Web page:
People are more likely to fully invest in what they themselves create. This is because our early experiences result in mental models which organize reality in a particular way. It is possible to value something created by someone else and commit to learning and supporting it. We can even master structures created by others but skin in the creation game is what engages us at the level of mastery, energy and engagement. What we create, we know and what we know influences our ability to create. That is the basis of commitment. There is a parallel process in relationships. Simply put, commitment to a relationship or organization is a function of the possibility of growth. Full engagement is reciprocal.

A limiting factor experienced by business is that only a small number of business leaders make the decision to “know themselves as they truly are.” Most of these leaders may have institutional power, but they cannot accomplish what they cannot “see.” They cannot offer others what they do not give themselves, nor can they create a culture that can know and liberate their own creative energy, especially if their relationship with themselves limits their capacity for empathy.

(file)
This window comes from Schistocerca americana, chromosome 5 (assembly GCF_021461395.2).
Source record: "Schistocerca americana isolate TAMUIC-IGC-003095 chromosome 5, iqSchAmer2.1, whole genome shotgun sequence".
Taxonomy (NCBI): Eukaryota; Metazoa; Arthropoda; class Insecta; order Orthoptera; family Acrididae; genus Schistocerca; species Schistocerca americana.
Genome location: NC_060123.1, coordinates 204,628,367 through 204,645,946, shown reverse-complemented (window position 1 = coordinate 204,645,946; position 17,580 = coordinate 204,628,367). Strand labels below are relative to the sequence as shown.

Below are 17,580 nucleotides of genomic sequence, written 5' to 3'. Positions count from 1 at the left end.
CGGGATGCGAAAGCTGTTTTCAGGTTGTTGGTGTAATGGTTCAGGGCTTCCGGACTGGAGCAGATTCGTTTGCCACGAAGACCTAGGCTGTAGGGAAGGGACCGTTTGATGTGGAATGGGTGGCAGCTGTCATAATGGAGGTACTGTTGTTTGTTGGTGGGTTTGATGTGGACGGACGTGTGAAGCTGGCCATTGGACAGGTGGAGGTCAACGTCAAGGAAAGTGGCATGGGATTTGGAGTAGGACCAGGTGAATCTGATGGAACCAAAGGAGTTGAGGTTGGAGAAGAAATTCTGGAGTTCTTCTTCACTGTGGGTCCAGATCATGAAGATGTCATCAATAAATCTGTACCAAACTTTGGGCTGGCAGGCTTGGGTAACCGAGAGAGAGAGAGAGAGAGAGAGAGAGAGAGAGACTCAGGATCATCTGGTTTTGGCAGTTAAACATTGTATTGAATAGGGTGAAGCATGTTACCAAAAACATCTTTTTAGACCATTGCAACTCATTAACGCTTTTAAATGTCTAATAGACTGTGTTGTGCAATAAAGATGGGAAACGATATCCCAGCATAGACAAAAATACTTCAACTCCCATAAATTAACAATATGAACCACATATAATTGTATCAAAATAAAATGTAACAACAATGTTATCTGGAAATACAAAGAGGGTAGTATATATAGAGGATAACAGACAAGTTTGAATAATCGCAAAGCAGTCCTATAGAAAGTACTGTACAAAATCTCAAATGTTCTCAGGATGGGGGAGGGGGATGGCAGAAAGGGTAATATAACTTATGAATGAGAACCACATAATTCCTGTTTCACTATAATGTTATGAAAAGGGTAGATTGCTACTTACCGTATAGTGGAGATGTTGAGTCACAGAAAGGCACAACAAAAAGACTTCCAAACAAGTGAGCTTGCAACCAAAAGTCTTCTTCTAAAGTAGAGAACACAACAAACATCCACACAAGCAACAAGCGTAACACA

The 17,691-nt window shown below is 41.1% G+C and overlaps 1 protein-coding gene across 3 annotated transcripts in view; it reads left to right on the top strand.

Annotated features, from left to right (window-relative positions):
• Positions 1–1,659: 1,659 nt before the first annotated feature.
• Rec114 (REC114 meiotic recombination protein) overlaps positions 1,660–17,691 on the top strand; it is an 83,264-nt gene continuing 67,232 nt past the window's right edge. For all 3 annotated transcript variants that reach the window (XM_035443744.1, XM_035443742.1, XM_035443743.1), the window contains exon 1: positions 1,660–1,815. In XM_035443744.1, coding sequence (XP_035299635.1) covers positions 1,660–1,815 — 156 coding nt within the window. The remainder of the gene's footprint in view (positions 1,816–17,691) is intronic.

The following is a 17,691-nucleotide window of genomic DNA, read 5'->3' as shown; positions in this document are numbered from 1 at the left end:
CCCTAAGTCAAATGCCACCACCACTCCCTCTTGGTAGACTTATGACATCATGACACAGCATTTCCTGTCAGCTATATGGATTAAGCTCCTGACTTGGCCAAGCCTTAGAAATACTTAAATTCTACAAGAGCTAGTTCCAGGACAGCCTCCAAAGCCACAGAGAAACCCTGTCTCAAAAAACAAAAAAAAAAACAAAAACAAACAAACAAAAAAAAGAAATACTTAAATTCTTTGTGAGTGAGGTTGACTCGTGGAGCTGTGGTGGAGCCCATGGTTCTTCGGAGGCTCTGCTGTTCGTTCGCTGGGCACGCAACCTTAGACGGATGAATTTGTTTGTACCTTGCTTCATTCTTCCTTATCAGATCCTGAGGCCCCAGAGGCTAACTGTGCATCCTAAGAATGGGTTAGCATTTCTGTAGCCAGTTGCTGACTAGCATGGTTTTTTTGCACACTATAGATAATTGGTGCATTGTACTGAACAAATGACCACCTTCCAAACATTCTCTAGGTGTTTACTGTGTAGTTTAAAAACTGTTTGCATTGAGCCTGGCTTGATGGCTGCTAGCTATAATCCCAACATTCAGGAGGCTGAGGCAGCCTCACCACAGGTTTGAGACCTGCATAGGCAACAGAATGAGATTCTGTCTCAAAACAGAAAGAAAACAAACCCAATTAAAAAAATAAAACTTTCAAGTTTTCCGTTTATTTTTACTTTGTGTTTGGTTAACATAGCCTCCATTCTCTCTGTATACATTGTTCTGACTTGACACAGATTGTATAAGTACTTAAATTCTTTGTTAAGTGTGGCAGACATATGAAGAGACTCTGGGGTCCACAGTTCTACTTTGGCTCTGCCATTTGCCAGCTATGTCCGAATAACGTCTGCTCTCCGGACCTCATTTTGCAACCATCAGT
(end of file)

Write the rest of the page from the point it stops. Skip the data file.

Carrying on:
Without a “sea change” in themselves, what motivated their past achievements will determine the extent of their future accomplishments. This sea change is, and has always been, the sine qua non. We need a clearer picture of who we really are before we can reach our greater potential.

Here are a few leadership outcomes that may indicate that your level of self-knowledge is growing:
a. You notice people are seeking you out more and wanting your guidance.

b. You see other people as separate objects, not as narcissistic extensions of yourself.

c. You can offer others who seek your wisdom clarity without depleting your own energy.

d. Assuming you get adequate sleep, you can “be on your game” (i.e., maintain your “flow”) for lengthy periods of time and remain energized and rested throughout the process.

e. You notice that you have replaced “frantic energy” with calm energy and are more effective and efficient than you have ever been in the past.

f. Your emotional sense of well-being leans toward “mildly positive” throughout the day, and your hard-wired brain circuitry no longer has undue influence on your thinking.

One of the ways that we often avoid the call to uncover our greater self is through “busyness.” Busyness is different from accomplishment. Busyness can easily bring about a false feeling of engagement or self-importance.

Accomplishment that exceeds expectations is often the product of calm energy emanating from having greater access to our potential, also known as flow. The calm energy associated with flow is born in the pauses of our life—not in the filled spaces.